Budgeting can feel like a chore. It takes up time, it takes up your mental energy and space. It requires a new habit in your life that’s already really busy and frankly, you’re having a hard enough time as it is keeping up with all the other ‘shoulds’. You ‘should’ exercise more, you ‘should’ be drinking more water and less wine, you ‘should’ be making home-cooked meals for your kids every day, you ‘should’ call your mother more often, you ‘should’ be saving for retirement and saving for college and...ugh. It’s a lot of ‘should’s.
So why ‘should’ you be adding budgeting to that list? I could go into a long, long bulleted list, but since you’re so busy, let me have one of my clients tell you a story:
I'm SO glad we connected! I truly have a relationship with money I didn't even know was possible. Thank you. Next month, we're going to celebrate our anniversary by staying overnight, by ourselves!, at a local resort. (A word about that: I found a new one, in my budget, because the OG was more than I chose to budget -- we're so excited both about the resort, and sleeping through the night for the 1st time in ~3 years!!!) A word about this 1 example to really drive home how valuable you choosing to do this work is: Before working with you, I would have pulled out the credit card, *hoped* I had enough money to cover it, did it anyway, and then spent SO much energy *wondering* if I should have done it, before, during and after this "nice" thing I planned for us. Now, we're just going -- it's in the budget! And, the *experience* that brings me, and my whole family, is incredibly moving: I get to just be with my family and have fun, instead of being with my wondering about money. Thank you, thank you, thank you. You gave me tools, yes, but the impact you have had has given me my family. It's the most important thing. *happy tears*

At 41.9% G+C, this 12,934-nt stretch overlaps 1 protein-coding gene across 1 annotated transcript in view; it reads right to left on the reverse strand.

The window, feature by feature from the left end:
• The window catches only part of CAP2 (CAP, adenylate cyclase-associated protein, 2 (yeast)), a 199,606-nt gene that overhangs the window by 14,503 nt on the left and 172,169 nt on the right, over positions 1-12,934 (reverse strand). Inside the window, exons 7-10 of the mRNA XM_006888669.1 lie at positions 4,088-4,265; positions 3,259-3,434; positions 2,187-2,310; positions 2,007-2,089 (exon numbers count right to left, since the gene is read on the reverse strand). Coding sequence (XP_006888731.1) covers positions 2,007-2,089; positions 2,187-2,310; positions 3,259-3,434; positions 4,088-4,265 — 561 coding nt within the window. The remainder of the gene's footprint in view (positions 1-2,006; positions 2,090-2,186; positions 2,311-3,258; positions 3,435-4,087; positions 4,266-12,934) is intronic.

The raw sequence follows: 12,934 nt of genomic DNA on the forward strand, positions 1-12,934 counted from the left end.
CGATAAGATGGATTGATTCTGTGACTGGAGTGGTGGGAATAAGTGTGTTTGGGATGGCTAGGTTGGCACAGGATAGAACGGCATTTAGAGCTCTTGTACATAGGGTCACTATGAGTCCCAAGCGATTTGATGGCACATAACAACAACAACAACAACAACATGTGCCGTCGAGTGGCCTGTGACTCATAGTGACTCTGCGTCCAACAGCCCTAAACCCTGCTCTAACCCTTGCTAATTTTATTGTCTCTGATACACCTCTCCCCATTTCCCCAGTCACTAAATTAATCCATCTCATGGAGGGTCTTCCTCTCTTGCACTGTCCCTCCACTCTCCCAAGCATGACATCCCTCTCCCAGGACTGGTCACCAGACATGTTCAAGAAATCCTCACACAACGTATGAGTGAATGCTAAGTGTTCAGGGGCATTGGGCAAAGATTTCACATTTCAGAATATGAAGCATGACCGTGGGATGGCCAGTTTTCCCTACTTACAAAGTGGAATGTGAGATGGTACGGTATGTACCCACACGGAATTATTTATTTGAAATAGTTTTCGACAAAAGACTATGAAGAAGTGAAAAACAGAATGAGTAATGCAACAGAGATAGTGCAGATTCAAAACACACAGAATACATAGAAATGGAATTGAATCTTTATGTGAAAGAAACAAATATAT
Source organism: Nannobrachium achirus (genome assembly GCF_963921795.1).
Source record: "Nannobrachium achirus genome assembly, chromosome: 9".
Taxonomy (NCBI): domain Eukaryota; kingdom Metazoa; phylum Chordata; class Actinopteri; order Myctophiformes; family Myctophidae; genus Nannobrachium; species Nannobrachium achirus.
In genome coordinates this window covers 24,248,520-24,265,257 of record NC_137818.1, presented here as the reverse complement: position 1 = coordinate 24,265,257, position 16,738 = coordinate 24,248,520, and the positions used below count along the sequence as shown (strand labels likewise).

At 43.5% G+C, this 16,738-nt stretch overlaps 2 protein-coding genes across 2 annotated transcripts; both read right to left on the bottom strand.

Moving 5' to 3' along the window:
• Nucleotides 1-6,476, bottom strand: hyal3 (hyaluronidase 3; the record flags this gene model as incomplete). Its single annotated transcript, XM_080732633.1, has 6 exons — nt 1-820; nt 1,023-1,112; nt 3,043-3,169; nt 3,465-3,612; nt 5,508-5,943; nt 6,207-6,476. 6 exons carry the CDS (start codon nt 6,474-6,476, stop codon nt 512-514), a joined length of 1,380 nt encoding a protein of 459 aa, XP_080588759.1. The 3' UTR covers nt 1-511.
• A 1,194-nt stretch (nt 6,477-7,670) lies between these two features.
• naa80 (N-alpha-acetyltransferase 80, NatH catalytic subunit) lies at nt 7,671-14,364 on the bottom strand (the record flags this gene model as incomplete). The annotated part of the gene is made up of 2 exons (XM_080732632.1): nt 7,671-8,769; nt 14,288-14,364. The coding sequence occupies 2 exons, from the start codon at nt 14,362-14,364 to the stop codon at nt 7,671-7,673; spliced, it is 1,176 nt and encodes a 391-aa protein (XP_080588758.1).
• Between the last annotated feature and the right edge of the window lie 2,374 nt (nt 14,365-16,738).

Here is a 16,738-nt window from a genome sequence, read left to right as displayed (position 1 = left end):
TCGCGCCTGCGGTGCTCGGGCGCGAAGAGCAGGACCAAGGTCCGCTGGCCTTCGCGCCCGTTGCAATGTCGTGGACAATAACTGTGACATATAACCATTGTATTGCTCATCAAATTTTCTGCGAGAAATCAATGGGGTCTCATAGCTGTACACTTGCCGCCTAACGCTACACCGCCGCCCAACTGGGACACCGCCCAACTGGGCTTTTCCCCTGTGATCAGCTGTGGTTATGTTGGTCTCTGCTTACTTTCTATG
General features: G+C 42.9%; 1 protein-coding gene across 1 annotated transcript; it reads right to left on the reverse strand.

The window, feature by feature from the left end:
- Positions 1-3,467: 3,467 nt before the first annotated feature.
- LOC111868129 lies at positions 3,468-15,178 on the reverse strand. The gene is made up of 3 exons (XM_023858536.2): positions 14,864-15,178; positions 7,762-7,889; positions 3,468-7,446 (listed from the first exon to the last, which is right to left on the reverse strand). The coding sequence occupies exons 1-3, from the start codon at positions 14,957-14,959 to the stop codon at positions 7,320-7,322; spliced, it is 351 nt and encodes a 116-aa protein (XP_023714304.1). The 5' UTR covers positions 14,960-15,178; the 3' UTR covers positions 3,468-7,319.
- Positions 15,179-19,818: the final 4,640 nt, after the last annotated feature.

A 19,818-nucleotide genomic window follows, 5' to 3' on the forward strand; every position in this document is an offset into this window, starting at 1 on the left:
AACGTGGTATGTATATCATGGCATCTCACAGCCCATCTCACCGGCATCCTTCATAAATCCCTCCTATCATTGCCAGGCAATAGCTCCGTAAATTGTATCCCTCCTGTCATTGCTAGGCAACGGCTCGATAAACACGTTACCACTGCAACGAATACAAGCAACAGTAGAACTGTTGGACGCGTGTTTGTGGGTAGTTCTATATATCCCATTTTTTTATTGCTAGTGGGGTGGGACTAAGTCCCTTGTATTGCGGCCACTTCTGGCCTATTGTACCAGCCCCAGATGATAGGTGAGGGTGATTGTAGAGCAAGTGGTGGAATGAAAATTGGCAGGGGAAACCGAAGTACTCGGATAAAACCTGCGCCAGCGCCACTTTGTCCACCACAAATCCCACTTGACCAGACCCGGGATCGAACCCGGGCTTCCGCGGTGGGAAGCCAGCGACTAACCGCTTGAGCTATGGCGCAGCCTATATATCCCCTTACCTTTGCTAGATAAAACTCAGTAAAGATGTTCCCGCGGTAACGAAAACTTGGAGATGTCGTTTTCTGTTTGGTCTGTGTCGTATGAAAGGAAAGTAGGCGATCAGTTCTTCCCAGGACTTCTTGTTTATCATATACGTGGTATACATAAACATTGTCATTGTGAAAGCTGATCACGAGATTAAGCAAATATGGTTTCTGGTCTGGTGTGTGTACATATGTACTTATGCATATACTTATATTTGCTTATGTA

What I did with this client is help her set up a budget, and answer a bunch of questions about how to prioritize things and how to use the information her budget gives her to make better decisions. I didn’t earn her more money, I didn’t make her clip coupons, and I didn’t make her feel bad about her spending patterns or get into a fight with her husband about his. I just helped her understand what the big picture of her finances was and understand how having the right information at the right time helps her see things differently. The result? More family time, more fun, less stress. Sounds pretty dreamy to me.
So what do you think, is having a budget worth the work? Tell me what you think in the comments below!